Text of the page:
INDIANAPOLIS – The two conversations took place at the same time.

Together, they showed how much injustice can cost us and how much work we still must do here in Indiana.

The first conversation was something of a squabble.

Indiana Sen. Jim Merritt, R-Indianapolis – who is also the Republican candidate for mayor of Indianapolis – said he planned to march in the Indy Pride Parade. The organizers of the parade – which celebrates LGBTQ members of the community – said Merritt wouldn’t be welcome.

There was some back and forth.

Merritt said he planned to march not as a candidate for mayor, but as a private citizen. The parade’s organizers, perhaps mindful that excluding someone from an event aimed at promoting inclusion wasn’t the wisest course, said anyone who paid the $5 fee was entitled to march.

Including Merritt.

While Merritt and the Indy Pride organizers jousted, I was on the air with Doneisha Posey of the Indiana Civil Rights Commission and Tamara Harris of the Central Indiana Community Foundation.

Posey, Harris and I talked about an upcoming Civil Rights Commission conference. One of the themes for the conference will be diversity and inclusion.

Harris said something that stuck with me.

We were talking about the relationship between poverty and race. She said that African American families were far more likely to be poor than their Caucasian fellow citizens.

But that isn’t what made her comments so poignant.

She said that research now showed that Indianapolis and Indiana were among the least economically mobile places in America. Anyone who is born poor here or becomes poor here has a great chance of remaining poor.

So much for the American Dream.

Because many of the barriers that have kept people of color in poverty are institutional – discriminatory hiring practices, predatory lending, generations of inferior schooling and services etc. – that means that injustice has assumed a powerful inertia.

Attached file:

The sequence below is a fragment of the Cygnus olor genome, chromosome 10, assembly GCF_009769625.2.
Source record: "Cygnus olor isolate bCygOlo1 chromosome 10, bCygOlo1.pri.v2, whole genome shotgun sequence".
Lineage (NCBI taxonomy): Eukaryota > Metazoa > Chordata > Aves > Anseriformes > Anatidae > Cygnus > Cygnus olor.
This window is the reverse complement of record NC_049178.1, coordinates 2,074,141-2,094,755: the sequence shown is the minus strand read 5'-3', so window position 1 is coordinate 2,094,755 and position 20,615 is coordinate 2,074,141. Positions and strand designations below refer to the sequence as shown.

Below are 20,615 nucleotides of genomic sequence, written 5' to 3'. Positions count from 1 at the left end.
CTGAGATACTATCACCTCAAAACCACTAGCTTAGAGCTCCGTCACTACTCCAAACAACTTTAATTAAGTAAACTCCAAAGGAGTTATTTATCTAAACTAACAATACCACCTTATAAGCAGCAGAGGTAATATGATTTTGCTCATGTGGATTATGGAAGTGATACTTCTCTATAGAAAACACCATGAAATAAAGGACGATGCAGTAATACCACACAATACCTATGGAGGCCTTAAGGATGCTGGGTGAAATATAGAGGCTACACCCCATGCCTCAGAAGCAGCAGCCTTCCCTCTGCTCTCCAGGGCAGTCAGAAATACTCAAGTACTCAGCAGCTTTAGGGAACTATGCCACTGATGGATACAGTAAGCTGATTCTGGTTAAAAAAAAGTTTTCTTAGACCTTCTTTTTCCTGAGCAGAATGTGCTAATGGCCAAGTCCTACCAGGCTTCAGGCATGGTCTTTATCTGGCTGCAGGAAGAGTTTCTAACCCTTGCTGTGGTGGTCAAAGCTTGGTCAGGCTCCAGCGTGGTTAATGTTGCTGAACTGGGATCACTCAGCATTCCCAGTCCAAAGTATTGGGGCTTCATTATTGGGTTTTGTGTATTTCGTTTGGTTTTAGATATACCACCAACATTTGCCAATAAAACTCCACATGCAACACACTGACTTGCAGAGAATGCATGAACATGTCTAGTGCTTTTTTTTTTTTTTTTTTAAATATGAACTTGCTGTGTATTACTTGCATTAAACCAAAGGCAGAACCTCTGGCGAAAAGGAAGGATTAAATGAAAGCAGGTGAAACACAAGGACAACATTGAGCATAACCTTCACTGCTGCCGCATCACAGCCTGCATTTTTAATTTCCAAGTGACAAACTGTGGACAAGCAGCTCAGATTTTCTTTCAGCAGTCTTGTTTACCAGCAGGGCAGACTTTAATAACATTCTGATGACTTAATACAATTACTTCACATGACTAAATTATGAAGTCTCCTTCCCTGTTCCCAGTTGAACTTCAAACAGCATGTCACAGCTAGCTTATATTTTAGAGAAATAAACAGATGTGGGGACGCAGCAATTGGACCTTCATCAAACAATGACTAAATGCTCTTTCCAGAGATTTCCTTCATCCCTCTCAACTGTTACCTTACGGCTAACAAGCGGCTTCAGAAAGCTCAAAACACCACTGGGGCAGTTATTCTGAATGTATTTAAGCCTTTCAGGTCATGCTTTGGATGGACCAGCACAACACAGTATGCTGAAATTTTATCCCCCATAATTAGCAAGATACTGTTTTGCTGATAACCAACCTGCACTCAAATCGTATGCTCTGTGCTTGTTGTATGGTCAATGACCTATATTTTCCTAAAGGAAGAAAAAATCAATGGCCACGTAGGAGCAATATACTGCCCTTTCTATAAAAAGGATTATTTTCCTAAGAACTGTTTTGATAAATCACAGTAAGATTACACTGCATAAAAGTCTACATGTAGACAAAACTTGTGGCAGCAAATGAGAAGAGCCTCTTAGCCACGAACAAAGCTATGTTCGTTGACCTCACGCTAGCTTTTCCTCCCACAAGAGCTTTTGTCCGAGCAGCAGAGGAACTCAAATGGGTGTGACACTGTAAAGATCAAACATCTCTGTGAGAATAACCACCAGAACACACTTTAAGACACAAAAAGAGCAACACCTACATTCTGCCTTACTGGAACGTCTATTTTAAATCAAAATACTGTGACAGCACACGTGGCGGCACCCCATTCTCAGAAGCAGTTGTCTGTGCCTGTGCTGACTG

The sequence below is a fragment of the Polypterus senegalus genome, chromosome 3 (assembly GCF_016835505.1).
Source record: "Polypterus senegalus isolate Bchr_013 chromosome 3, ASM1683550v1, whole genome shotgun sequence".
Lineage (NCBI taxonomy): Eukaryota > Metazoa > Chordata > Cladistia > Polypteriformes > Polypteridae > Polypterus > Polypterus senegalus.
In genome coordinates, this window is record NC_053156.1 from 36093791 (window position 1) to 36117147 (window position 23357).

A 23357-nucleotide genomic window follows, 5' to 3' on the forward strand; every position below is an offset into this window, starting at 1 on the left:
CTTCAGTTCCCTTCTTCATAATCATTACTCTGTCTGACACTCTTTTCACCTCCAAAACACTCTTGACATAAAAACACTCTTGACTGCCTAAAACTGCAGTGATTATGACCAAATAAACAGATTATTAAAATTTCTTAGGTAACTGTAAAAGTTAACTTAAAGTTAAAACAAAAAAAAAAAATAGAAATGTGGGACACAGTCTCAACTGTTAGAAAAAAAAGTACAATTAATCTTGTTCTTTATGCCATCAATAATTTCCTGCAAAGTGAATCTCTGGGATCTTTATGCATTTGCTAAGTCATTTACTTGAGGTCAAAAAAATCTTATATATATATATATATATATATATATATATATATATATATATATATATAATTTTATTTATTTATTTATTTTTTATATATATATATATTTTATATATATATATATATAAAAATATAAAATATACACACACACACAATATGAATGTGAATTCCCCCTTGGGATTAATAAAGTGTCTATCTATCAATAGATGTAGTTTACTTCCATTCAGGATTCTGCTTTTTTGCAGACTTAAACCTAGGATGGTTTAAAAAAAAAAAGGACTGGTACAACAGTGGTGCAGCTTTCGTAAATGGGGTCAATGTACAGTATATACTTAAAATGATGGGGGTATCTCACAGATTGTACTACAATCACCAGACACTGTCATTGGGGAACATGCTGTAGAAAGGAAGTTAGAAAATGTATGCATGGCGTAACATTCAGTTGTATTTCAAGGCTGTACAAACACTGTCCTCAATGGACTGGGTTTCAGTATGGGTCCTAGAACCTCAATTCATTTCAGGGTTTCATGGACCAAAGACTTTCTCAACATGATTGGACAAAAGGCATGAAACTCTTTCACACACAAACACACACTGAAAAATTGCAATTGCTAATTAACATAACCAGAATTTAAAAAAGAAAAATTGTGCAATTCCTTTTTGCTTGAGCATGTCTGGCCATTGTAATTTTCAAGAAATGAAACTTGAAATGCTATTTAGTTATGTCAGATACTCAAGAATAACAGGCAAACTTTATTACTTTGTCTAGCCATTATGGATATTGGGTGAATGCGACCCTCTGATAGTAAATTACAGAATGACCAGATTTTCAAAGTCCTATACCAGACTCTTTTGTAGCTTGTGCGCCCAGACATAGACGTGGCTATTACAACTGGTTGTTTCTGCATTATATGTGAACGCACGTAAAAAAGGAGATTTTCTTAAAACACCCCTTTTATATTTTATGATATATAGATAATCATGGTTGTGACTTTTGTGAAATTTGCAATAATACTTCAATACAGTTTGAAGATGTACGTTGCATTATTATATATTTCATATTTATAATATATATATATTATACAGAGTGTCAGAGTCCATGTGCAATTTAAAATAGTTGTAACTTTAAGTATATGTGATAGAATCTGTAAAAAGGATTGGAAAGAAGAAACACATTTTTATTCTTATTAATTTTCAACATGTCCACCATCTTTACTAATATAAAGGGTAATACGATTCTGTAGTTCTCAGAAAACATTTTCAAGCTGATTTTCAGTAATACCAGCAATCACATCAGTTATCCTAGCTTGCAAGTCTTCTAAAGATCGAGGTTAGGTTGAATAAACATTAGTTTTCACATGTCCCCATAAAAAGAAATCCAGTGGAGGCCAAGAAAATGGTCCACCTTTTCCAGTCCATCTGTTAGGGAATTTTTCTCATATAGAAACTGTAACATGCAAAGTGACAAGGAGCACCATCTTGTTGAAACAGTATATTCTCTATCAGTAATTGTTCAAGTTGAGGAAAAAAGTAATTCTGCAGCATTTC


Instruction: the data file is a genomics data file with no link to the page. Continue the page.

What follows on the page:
The wrongs done decades, generations, even centuries ago have a way of living on and damaging human beings by the thousands or even millions as they do.

That is, unless there are serious attempts to atone for the injustice.

Harris said that is why the Central Indiana Community Foundation has decided to make removing obstacles to inclusion the organization’s primary focus. She said Indianapolis and Indiana cannot work well when so many people are prevented from taking their turns in the dance of life.

Which brings us back to the Indy Pride Parade and Jim Merritt.

I’ve known Merritt for years. He’s a good guy, decent, conscientious and caring. I don’t think he ever would consciously seek to harm anyone.

But the brutal fact is that he was on the wrong side of the debate over equal rights for LGBTQ citizens. He voted to impose a constitutional ban on same-sex marriage. He voted in favor of the Religious Freedom Restoration Act, which aimed to allow Hoosiers to discriminate against other Hoosiers because of their sexual orientation.

The cliché is to say that folks such as Merritt were on the wrong side of history.

But it’s really more than that.

They were on the wrong side of decency.

Of compassion.

Of justice.

Merritt at some level seems to grasp that. He has said that, while he has to “own” all his votes, he wants to march to show how his views have progressed. He said he wants to march to show how Indianapolis can become a more inclusive city.

That’s a step, but not nearly a big enough one.

The truth is that the organizers of the Pride Parade have a right to feel aggrieved. Because of votes like Merritt’s their lives and their lives’ possibilities have been stunted for years. For generations. For centuries.

Saying one’s views have evolved doesn’t begin to address that.

Saying “I was wrong – in fact, I did you wrong – and I apologize” comes much closer to the mark.

That is both a statement of atonement and a statement upon which a new city can be built.

Because Tamara Harris is right.

It’s not just the wrong we ourselves do that wreaks havoc in this world.

It is also the injustice we inherit and abide that carves wounds in a community and all who inhabit it.

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